Based on Hockey Canada’s limited response, it is unclear why some alleged sexual assault cases launched against the organization would be deemed uninsurable – or would necessitate payouts without an investigation by its insurance company.

What is evident is that the reserve fund available to settle sexual assault claims is considerable.

Documents filed in the same court case show the National Equity Fund had a balance of $5.5-million in 2013, $7.3-million in 2014, and $5.2-million in 2015. By 2016, it had grown to $15.6-million, the most recent year cited.

“Hockey Canada regularly used these funds to settle sexual abuse claims made against Hockey Canada, its officers and directors, former coaches or volunteers,” say the documents, which were filed by lawyers representing the plaintiff in the injury case.

“Effectively Hockey Canada has used these funds to fully indemnify itself and the alleged sexual abusers.”

Even if only a few dollars from each hockey registrant across Canada were diverted into the fund annually, it would amount to more than a million dollars each year.

Hockey Canada’s 2015 audited financial statements obtained by The Globe contain references to the National Equity Fund.

Hockey Canada appears to have collected $8.4-million from player registration fees for insurance that year, and spent $6.15-million on premiums, leaving a surplus of about $2.25-million in a single year to potentially be directed into the fund. The National Equity Fund also reported $1.02-million worth of investment income from an accumulated balance that has been invested in stocks, bonds and other financial instruments.

A portion of player registration fees from all age groups – from beginner Timbits Hockey to adult recreational leagues – flows into this reserve fund, but there is no evidence Hockey Canada tells parents and players the purpose of that money.

Explainer: Hockey Canada faces revolt over its handling of sexual assault allegations. Here’s what to know

Told by The Globe about the link between registration fees and sexual assault settlements, MPs on the parliamentary committee investigating Hockey Canada called it unacceptable.

“I’m a hockey dad, to think that I, like thousands of parents, are paying hockey registration fees each year, and then potentially some of it is going to pay settlements in lawsuits, I think that is pretty galling for a lot of parents,” Conservative MP John Nater said.

“If that’s where this has been going, that’s a concern.”

‘Only genuine claims are reimbursed’

The alleged sexual assault case from 2018 has shaken the hockey world. Not only because of the stunning nature of the claims, which have not been tested in court, but also how it was handled by Hockey Canada.

What stands out regarding the settlement is how quickly it was reached.

According to the statement of claim, several hockey players who were in London, Ont., on June 18, 2018, for an event honouring Canada’s 2018 World Junior Team later went to a bar where they met a woman and bought her drinks.

The woman, who is listed as E.M. in the documents, says she became separated from her friends and grew intoxicated. She later went to a nearby hotel room with one of the players and, the claim states, the two began to engage in sexual acts before the player invited several others into the room without her consent.

The claim alleges that over the next several hours, players forced her to have sex and performed other acts “which collectively constituted sexual abuse and assault.”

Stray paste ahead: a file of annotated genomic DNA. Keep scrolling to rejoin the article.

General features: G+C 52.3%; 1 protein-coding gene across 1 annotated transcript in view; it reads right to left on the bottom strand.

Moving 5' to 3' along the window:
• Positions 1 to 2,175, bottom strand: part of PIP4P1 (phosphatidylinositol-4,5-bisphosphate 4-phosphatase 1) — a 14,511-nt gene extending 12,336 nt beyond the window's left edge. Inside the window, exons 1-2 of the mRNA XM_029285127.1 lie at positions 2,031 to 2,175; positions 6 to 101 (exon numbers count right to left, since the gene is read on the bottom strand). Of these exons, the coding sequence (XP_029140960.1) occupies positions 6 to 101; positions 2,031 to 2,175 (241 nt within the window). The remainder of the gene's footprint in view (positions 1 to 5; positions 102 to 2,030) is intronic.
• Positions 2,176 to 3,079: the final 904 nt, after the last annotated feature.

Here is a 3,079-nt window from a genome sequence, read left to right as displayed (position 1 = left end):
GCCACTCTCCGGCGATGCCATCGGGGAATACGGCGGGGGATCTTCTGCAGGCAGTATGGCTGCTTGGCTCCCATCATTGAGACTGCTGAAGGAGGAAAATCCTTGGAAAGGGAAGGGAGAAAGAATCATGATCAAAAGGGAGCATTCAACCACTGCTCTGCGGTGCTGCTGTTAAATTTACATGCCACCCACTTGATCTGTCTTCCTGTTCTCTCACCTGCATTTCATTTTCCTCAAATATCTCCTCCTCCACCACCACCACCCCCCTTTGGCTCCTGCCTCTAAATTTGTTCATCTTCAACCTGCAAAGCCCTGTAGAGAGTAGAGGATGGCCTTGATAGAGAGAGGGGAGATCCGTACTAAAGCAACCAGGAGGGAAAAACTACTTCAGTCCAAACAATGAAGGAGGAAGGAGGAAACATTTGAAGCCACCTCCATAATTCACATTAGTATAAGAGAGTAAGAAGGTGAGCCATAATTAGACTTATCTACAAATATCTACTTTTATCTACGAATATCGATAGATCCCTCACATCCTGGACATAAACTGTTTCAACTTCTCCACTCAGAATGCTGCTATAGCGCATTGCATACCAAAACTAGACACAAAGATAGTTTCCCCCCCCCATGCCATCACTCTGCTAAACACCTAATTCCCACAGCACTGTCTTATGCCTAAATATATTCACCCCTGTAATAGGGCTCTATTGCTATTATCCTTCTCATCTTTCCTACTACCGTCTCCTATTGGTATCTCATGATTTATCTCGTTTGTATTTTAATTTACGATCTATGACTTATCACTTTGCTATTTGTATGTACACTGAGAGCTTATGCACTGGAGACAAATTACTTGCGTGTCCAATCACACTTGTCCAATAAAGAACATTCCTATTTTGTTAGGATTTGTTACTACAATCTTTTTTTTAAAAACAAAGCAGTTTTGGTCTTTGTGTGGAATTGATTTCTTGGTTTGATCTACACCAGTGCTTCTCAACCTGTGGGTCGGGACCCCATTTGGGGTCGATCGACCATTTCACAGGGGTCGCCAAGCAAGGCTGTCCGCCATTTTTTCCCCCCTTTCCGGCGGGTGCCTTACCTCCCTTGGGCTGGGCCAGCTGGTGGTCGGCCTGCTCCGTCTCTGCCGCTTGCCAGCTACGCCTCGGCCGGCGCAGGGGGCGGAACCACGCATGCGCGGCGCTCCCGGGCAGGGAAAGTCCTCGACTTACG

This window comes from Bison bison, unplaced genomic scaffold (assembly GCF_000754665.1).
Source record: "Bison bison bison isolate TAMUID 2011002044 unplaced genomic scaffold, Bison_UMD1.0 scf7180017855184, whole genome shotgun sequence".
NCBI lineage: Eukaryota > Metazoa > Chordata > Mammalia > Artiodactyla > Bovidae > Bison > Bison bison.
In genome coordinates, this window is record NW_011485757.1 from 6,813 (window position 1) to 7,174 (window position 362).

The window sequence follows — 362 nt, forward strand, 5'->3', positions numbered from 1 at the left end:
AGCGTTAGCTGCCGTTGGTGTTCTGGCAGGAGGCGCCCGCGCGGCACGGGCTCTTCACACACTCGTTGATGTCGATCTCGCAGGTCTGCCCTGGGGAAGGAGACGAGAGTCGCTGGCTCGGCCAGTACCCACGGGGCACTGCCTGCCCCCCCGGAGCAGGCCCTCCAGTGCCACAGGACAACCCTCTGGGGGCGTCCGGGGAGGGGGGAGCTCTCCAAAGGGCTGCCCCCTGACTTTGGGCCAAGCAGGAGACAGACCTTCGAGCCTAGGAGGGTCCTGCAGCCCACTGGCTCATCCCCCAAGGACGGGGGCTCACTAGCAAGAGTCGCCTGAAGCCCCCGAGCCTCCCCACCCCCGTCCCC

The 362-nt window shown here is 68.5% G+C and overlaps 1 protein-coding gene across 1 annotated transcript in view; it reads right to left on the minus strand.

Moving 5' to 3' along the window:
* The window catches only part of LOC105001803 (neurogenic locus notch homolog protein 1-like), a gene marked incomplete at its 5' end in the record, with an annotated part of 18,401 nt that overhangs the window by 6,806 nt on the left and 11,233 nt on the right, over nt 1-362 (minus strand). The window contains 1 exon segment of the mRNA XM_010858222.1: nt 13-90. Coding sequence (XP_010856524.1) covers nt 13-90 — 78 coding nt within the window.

Lawyers representing several unnamed players say they deny any wrongdoing and the sexual activity was consensual.

The lawsuit also turned its focus to Hockey Canada, accusing the organization of allowing a culture of sexual abuse to flourish in its ranks. The claim alleges the organization “perpetuated a toxic environment that condones violent and sexualized conduct, including sexual assault.” And by ignoring these problems, it allowed its employees, coaches and players to act with immunity and without fear of reprisal, the documents say.

At the hearings in Ottawa, Mr. Smith and former Hockey Canada chief executive officer Tom Renney, who retired last month, said Hockey Canada attempted to investigate the incident.

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However, Mr. Smith and Mr. Renney appeared unable to answer simple questions about how many players had co-operated with the investigation, and said Hockey Canada itself could not determine who was involved, and that no players had been suspended from playing for Canada in the future.

“It is shocking to me that Hockey Canada would come to a parliamentary hearing so absolutely unaware that those are completely unacceptable answers,” New Democrat MP Peter Julien said in an interview.

“What Hockey Canada proved, certainly in this particular case, is that there was no meaningful attempt to address the serious allegations in any way, and no consequences for anyone involved.”

Hockey Canada’s description of what it did immediately after learning about the alleged sexual assaults in 2018 raised further questions about its handling of the case.

Upon being told of the incident the next morning, Mr. Smith and Mr. Renney said they left a Hockey Canada golf tournament and boarded a plane to Calgary, where the organization is based.

Hockey Canada then held an internal meeting to discuss the situation with other executives, including Mr. McCurdie, the senior vice-president of risk management and insurance. They contacted Hockey Canada’s lawyers, and then reported the alleged assault to their insurer.

It wasn’t until much later that day, sometime after 6 p.m. in Ontario, that Hockey Canada told London Police about the alleged assault, even though they had learned of it early that morning.

The fact that one of Hockey Canada’s first calls was to its insurer, rather than the police, has drawn criticism. The speed with which it settled the claim this year, after being served with the statement of claim, has also raised questions.